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October 7, 2005.

MARGARET SOBEK BARBISH and ALFRED BARBISH, husband and wife, Plaintiffs,

The opinion of the court was delivered by: WILLIAM STANDISH, Senior District Judge


Pending before the Court is a motion for a new trial by Plaintiff Margaret Barbish*fn1 (Docket No. 66). For the reasons discussed below, Plaintiff's Motion is denied.


  The facts giving rise to this case are well-known to the parties and will not be reiterated in detail here. Briefly stated, Margaret Barbish was employed as Director of Human Resources for the Green Tree Marriott Hotel ("Marriott") at the time the hotel was purchased by Defendant American Property Management Corporation ("APMC") in August 1999. As part of the purchase agreement between APMC and Marriott's parent company, Interstate Hotels Corporation ("Interstate"), the salaries of hotel staff who were expected to continue with APMC (including Ms. Barbish) were not to be increased between signing of the purchase agreement and closing of the sale. Nevertheless, the Marriott hotel manager increased Ms. Barbish's annual salary from $72,582 to $76,211 the day before the transition took place.

  Soon after the change in ownership, Marriott's new general manager, Roland Sardaczuk, discovered the salary increase and reduced Ms. Barbish's salary to the amount she received prior to the sale. In September 1999, Ms. Barbish informed the hotel payroll department that her salary check did not include the car allowance she previously received from Interstate. Although she did not submit any paperwork to support this claim, the payroll office confirmed that she had indeed been receiving an annual allowance of $7,440 and increased her paycheck accordingly.

  Several months later, when Mr. Sardaczuk noticed that the human resources department was over budget, he discovered the increase in Ms. Barbish's salary as a result of the car allowance. He met with her and told her that she would have to forego the allowance; she protested that she was entitled to it because it had been in place prior to the sale. The dispute was referred to APMC managers at corporate headquarters who demanded that she return to her original salary of $72,582, give up the car allowance, and repay $5,108, the amount she had been overpaid after APMC acquired the hotel. When Ms. Barbish objected, APMC management said they had "lost confidence in her" and asked for her resignation. After a few days to consider, Plaintiff advised APMC that she would not resign. Her employment was terminated that day on the grounds that she had given herself an unauthorized pay increase in the form of the car allowance.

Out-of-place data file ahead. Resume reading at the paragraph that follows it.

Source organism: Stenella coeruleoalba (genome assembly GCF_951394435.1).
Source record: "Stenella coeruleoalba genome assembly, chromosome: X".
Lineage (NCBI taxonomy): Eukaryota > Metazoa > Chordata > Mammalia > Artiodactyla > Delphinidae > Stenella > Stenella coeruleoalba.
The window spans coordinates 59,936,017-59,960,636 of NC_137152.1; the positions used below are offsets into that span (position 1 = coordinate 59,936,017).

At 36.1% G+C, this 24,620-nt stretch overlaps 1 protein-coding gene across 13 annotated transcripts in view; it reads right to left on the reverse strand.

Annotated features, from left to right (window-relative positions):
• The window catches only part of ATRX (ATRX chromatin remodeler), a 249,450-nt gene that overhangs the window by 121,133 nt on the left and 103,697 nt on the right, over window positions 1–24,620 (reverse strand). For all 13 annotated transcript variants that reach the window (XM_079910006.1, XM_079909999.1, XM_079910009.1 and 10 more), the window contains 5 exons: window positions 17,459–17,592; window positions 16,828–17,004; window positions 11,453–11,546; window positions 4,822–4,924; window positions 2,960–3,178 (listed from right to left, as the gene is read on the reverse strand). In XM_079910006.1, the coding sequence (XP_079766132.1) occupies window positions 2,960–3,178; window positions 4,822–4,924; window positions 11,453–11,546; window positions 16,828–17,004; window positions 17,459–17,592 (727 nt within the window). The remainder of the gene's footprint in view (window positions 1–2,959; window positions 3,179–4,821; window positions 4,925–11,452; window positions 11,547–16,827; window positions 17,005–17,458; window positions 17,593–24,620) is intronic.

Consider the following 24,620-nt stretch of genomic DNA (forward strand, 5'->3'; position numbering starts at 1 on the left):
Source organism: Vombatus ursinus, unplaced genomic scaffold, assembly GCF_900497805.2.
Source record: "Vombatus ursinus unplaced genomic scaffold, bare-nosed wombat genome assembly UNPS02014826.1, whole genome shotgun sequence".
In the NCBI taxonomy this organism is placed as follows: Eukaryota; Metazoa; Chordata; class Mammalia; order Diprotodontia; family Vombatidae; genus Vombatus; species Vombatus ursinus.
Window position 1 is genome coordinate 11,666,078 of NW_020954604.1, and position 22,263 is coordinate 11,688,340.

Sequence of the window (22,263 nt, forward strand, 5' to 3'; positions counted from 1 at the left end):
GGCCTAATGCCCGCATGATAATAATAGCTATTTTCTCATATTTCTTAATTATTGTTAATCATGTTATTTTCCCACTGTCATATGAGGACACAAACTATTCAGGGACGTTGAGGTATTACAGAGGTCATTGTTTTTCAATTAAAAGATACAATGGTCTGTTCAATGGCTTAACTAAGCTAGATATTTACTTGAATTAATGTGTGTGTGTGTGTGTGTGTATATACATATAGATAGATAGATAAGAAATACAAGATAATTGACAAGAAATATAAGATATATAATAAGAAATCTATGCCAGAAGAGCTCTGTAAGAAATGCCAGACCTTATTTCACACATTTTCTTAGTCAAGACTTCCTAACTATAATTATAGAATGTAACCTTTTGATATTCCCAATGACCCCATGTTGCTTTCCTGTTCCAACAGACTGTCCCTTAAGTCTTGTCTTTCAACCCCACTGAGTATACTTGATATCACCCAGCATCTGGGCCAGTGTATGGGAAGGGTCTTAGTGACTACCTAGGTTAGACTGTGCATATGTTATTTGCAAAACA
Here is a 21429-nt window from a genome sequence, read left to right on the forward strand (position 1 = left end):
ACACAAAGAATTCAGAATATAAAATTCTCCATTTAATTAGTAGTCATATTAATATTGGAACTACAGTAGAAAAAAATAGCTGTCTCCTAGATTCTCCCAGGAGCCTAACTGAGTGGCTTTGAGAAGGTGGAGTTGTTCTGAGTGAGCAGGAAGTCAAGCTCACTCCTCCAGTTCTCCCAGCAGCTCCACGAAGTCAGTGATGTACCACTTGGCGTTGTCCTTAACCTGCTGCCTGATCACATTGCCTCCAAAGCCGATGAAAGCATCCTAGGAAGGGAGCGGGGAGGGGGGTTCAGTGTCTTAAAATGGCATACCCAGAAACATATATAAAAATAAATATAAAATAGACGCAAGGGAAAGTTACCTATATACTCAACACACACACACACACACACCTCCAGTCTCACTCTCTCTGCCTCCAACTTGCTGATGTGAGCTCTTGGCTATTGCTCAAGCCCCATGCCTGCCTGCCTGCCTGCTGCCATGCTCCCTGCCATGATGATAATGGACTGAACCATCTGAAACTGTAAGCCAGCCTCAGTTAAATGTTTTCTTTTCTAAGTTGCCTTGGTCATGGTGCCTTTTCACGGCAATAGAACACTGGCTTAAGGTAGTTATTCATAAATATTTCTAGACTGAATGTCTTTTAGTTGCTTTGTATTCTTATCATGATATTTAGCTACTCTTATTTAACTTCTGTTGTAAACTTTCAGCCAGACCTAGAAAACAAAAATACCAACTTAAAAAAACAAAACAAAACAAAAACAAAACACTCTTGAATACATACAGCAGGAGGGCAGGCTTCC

Ms. Barbish filed suit, claiming that Defendants had violated the Age Discrimination in Employment Act, 29, U.S.C. § 621 et seq. (ADEA), the Pennsylvania Human Relations Act, 43 P.S. § 951 et seq. ("PHRA"), and the Pennsylvania Wage Payment and Collection Law, 43 P.S. § 260.1 et seq. ("WPCL.") She also brought common law claims of intentional infliction of emotional distress and defamation. The latter claim was based on her allegation that shortly after she was fired in April 2000, Mr. Sardaczuk had told hotel staff she was let go because she was a thief as shown by the fact she had given herself an unauthorized pay increase.

  Defendants moved for summary judgment on all claims. Plaintiff failed to respond to their motion with respect to the WPCL and intentional infliction of emotional distress claims, and therefore the Court entered summary judgment in favor of Defendants on those two counts without discussion. (Docket No. 34.) Summary judgment was denied with regard to Plaintiff's ADEA, PHRA, and defamation claims and her husband's loss of consortium claim. (Id.)

  On January 26, 2005, following a five-day trial, the jury returned a verdict in favor of Plaintiff with regard to her defamation claim only. As stated on the Special Verdict Form, the jury affirmatively found

by a preponderance of the evidence that [Defendants'] employees . . . published defamatory statements to third persons about plaintiff, . . . which statements resulted in "actual harm" to plaintiff.
(Special Verdict Form, Docket No. 63, question 6.)

  The jury awarded Ms. Barbish $14,000 as "damages directly resulting from publication of defamatory statements about her." (Special Verdict Form, question 7.) However, it did not find Defendants' employees acted with "actual malice" in making those derogatory statements and so did not award any punitive damages. (Special Verdict Form, Docket No. 64, questions 1 and 2.)

  On February 10, 2005, Plaintiff filed a Motion for a New Trial. In her motion, Ms. Barbish raises three arguments: (1) the damages awarded by the jury at trial are insufficient and/or against the clear weight of the evidence; (2) the inadequate award was the result of jury confusion or compromise; and (3) the inadequate award resulted from improper argument of Defendants' counsel at closing. She does not argue with the jury's decision regarding punitive damages. We have considered each of Plaintiff's arguments in turn and find none of them persuasive.


  In pertinent part, Federal Rule of Civil Procedure 59(a) provides:
A new trial may be granted to all or any of the parties and on all or part of the issues in an action in which there has been a trial by jury, for any of the reasons for which new trials have heretofore been granted ...

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